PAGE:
What do you feel the most proud of about your work?

I’m most proud of all the teaching that’s increasingly become a big part of my work. I’ve been presenting to audiences around the world about Ashkenazi Jewish culture and history, in places as far away as Australia and Finland, and in parts of the US with small Jewish communities, like Charleston and Louisville. I know a lot of people are searching for meaning in their own histories and family traditions – I’m glad that I’ve been able to connect the dots for many people.  I’ve also been able to teach high schoolers and college-aged students and hopefully offer them a piece of their cultural heritage that will inspire them going forward.

What would your grandparents say about Gefilteria?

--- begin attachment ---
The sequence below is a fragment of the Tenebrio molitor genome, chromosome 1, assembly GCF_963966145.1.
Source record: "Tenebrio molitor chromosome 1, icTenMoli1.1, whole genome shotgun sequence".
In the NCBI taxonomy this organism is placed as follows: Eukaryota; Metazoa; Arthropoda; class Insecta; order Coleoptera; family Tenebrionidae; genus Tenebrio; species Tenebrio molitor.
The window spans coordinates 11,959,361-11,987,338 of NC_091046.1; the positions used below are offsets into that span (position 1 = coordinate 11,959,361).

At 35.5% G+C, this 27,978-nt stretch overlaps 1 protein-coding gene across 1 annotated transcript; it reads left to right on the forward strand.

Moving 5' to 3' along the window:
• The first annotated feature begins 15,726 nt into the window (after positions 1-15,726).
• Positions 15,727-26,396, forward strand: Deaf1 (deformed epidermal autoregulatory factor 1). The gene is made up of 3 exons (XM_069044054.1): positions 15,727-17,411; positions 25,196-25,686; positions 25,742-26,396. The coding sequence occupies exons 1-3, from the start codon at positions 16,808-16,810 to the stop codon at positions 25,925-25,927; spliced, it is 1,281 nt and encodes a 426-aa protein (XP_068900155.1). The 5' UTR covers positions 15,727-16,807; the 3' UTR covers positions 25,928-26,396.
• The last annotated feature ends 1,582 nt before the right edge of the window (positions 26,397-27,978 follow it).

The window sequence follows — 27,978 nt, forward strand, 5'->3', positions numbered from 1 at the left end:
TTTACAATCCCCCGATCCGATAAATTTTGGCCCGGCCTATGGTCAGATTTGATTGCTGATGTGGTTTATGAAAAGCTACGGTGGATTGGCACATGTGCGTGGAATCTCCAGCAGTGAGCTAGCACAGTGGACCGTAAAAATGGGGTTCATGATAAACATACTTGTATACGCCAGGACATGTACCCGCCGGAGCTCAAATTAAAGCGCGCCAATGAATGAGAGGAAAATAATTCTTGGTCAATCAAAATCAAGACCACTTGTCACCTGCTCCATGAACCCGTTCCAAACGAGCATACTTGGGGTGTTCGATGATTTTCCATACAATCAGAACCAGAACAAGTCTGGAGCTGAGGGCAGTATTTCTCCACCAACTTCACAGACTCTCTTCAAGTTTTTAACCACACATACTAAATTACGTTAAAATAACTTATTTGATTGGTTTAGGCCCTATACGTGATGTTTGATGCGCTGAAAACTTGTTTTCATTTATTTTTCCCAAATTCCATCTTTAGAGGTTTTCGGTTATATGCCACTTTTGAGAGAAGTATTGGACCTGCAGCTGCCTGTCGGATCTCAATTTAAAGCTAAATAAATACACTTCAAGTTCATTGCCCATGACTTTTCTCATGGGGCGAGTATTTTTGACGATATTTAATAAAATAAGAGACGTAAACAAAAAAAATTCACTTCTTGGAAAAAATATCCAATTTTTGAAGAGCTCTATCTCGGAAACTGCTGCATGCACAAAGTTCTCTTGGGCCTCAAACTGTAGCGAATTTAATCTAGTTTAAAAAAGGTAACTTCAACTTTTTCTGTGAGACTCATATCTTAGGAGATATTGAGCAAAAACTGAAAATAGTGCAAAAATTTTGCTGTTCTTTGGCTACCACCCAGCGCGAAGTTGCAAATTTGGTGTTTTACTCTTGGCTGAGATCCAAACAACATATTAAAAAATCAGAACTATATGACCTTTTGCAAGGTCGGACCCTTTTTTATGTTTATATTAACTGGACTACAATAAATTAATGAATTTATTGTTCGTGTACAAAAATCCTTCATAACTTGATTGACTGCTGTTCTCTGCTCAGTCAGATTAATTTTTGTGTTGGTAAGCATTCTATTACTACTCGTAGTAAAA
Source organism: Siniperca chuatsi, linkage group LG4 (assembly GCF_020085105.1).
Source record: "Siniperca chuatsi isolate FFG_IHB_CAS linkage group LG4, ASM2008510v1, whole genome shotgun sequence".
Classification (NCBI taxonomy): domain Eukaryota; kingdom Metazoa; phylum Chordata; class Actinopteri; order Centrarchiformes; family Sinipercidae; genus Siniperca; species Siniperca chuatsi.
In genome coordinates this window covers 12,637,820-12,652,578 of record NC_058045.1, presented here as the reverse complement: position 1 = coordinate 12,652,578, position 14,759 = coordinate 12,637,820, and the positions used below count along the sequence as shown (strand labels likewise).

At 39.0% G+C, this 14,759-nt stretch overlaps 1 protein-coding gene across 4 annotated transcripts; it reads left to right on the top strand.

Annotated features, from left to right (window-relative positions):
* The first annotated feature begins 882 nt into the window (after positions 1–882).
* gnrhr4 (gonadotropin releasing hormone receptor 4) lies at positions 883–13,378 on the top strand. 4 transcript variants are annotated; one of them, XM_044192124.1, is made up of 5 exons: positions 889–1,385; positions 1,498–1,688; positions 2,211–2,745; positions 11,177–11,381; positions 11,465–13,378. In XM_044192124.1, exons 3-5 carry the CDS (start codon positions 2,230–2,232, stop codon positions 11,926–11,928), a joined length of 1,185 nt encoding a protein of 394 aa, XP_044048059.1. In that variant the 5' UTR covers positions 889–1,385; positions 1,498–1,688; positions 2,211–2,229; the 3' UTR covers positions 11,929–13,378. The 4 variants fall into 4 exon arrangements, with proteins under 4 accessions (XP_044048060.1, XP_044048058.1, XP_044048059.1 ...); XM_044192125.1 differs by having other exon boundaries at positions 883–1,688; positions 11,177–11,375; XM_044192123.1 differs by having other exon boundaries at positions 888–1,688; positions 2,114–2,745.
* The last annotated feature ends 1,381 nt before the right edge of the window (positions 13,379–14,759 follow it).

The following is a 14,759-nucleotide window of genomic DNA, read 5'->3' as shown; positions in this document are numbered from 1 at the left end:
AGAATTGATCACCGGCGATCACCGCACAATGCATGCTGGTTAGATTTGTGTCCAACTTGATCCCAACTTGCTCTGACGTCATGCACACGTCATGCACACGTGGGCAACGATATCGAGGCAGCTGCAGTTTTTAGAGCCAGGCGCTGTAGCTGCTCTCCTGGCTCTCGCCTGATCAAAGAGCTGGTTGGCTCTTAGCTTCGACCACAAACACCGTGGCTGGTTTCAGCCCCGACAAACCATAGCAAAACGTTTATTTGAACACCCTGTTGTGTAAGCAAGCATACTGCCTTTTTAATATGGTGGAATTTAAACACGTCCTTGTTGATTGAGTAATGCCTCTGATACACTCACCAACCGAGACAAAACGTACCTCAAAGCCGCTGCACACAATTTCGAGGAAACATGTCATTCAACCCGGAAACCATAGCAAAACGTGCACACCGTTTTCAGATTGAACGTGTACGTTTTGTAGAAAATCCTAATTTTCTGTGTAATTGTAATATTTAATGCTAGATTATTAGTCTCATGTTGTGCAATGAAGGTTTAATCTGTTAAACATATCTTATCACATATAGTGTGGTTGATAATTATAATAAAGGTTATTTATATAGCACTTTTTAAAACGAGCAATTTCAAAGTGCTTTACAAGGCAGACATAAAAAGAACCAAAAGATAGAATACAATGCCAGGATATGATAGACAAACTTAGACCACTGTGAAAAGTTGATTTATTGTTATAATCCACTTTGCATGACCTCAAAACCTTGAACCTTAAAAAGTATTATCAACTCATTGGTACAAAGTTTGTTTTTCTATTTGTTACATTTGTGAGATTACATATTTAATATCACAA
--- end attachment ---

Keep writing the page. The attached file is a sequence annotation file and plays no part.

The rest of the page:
Well, my grandmother is still alive and she doesn’t quite know what to make of what I do. She thinks I’m just a caterer. But she has read The Gefilte Manifesto which credits her with so much inspiration and retells many of her stories, and I know for a fact that it really makes her proud. She’s especially excited to know that her strudel recipe is out in the world.

What is it that keeps you motivated and excited to do this work?

Jewish foods of eastern and central Europe carry with them a lot of emotion. At any given event or dinner or book talk, I hear people’s stories with these foods, whether someone grew up with a carp in their bathtub or a grandmother who made stuffed cabbage every week. Those stories are very nourishing for me, as is the feedback from many people I feed or speak to that my work is inspiring and gratifying for them.

Interview with Ashkenazi Food Expert - Books